reading

Showing 138 posts tagged reading

In The Woods by Tana French

For more psychological thrills that’ll leave you wondering about the reliability of your own memory, try these:

Visitation Street by Ivy Pochoda for a ghost story about teenage girls, grief, and forgetting.

Broken Monsters by Lauren Beukes for a scary-as-hell tale about how the internet never forgets.

Blue Monday by Nicci French for a psychologist navigating the no-man’s-land between dreams, memory,and reality.

The Sense of an Ending by Julian Barnes for a Booker Prize-winning take on how we narrate our own history, truthfully or otherwise.

This post was guest edited by Emily Hughes, founder of proofreadingbooks, a blog of book and booze pairings. You can find her on Twitter.

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Catch-22 by Joseph Heller

For more unique takes on WWII, try these…

Slaughterhouse-Five by Kurt Vonnegut for another classic satirical exploration of the madness of war.

The Teleportation Accident by Ned Beauman for a madcap globetrotting WWII adventure that was long listed for the Man Booker Prize.

HHhH by Laurent Binet for a fictional retelling of the assassination of high ranking Nazi officer Reinhard Heydrich, an architect of the Holocaust.

Look Who’s Back by Timur Vermes for a novel that has Hitler waking up alive in 2011, and gaining a cult following as a Hitler-impersonator.

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Something Borrowed by Emily Giffin

For more tales about life, love, and New York, try these…

Everyone Worth Knowing by Lauren Weisberger for hauntingly accurate depiction of letting your job over-run your life in New York City.

Beastly by Alex Flinn for the tale of a young man punished for his vanity. A retelling of Beauty and the Beast set in contemporary New York.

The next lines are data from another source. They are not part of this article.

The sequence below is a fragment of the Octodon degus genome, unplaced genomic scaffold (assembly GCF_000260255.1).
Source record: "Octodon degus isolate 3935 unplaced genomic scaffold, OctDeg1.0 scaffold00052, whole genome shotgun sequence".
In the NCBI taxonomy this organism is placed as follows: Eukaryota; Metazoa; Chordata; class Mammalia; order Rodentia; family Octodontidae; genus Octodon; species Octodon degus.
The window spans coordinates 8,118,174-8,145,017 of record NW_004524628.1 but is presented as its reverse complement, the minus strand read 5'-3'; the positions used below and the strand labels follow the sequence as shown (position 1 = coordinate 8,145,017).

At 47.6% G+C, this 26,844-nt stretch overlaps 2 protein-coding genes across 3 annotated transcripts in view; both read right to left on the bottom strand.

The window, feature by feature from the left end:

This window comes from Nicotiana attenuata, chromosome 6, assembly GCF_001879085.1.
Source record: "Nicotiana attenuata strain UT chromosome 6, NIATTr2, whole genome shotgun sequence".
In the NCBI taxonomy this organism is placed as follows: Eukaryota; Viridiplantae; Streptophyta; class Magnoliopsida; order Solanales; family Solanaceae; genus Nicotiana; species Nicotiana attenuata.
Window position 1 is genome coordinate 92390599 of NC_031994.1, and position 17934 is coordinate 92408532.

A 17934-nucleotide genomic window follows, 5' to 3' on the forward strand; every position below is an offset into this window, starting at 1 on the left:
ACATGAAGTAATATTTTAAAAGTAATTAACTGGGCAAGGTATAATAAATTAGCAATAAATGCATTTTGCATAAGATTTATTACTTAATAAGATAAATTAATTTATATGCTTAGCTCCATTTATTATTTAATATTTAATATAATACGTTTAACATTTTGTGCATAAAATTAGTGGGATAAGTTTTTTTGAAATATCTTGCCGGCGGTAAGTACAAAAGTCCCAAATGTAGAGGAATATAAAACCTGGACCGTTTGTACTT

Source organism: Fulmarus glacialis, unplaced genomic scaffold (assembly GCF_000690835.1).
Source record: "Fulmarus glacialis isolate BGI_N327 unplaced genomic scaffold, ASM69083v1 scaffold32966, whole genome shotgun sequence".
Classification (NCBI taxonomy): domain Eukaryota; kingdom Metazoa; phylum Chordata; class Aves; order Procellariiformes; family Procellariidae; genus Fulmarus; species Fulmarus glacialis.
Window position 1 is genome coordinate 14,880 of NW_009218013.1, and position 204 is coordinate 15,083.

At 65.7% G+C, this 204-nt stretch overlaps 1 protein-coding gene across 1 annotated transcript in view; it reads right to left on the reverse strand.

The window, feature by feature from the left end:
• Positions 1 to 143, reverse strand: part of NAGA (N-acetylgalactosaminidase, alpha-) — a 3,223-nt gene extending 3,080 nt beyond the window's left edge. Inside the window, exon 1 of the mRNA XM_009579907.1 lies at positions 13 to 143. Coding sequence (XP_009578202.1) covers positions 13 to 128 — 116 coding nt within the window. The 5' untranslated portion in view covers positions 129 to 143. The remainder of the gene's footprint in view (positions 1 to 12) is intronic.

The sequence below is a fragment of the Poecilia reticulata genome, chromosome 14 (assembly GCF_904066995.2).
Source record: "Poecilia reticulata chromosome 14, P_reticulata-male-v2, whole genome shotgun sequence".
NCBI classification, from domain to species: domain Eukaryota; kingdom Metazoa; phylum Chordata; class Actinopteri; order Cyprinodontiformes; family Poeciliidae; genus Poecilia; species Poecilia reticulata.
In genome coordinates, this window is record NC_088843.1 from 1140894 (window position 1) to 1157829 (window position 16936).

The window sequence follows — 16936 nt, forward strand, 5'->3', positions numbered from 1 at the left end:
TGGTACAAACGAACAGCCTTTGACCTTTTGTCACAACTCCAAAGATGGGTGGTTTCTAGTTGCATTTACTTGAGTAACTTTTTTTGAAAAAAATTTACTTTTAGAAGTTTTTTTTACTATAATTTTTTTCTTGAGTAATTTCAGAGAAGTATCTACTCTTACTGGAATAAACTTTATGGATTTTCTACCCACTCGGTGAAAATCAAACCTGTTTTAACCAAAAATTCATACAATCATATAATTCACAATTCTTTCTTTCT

The Heiresses by Sara Shepard for frightening look at the lives of young, socialite woman in New York, and the people trying to destroy them. 

Bright Lights, Big City by Jay Mcinerney for an intense story of losing who you are to the party scene and the enthralling draw of Manhattan itself.

The post was guest edited by author Jill Knapp. Her latest novel, We’ve Always Got New York, is out Nov 20. You can find her on Twitter here.

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Me Before You by Jojo Moyes

For more moving and intelligent stories about modern life.

One Moment, One Morning by Sarah Rayner for an emotional story about friendship, family and loss.

After You’d Gone by Maggie O'Farrell for a beautifully written, tightly plotted tearjerker.

The Peculiar Sadness of Lemon Cake by Aimee Bender for a quirky and insightful story about how to love the people we know the best.

One Day by David Nicholls for an iconic novel about missed opportunities and living life to the fullest. 

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Go Book Yourself 1st Birthday Special!

It’s our birthday! In just 12 months, we’ve recommended 653 books over 135 posts, and grown to over 130,000 followers. Thank you all so much!

To celebrate, here are our favourite books recommended to us by others…

Northern Lights by Philip Pullman was recommended to me by my Grandad, who bought it for me one Christmas. My grandad would buy me and my sister books every Christmas and this year he gave me what turned out to be one of my all time favourite books. 

The Sisters Brothers by Patrick DeWitt was recommended to me by Dan, who said the characters reminded him of us. I loved it. It was like stepping into the Wild West and sitting in a movie theatre at the same time. Great characters, brotherly bonds and a bad-ass search for gold!

Dept. of Speculation by Jenny Offill was recommended to me by Anna. Anna is the best recommender of books I’ve ever met and for good reason, she knew I’d love this and she was right. It’s my favourite book of the year so far; hilarious, heartbreaking and beautifully written. Thanks Anna!

Tell us: What’s the best book you’ve ever been recommended, and who recommended it to you?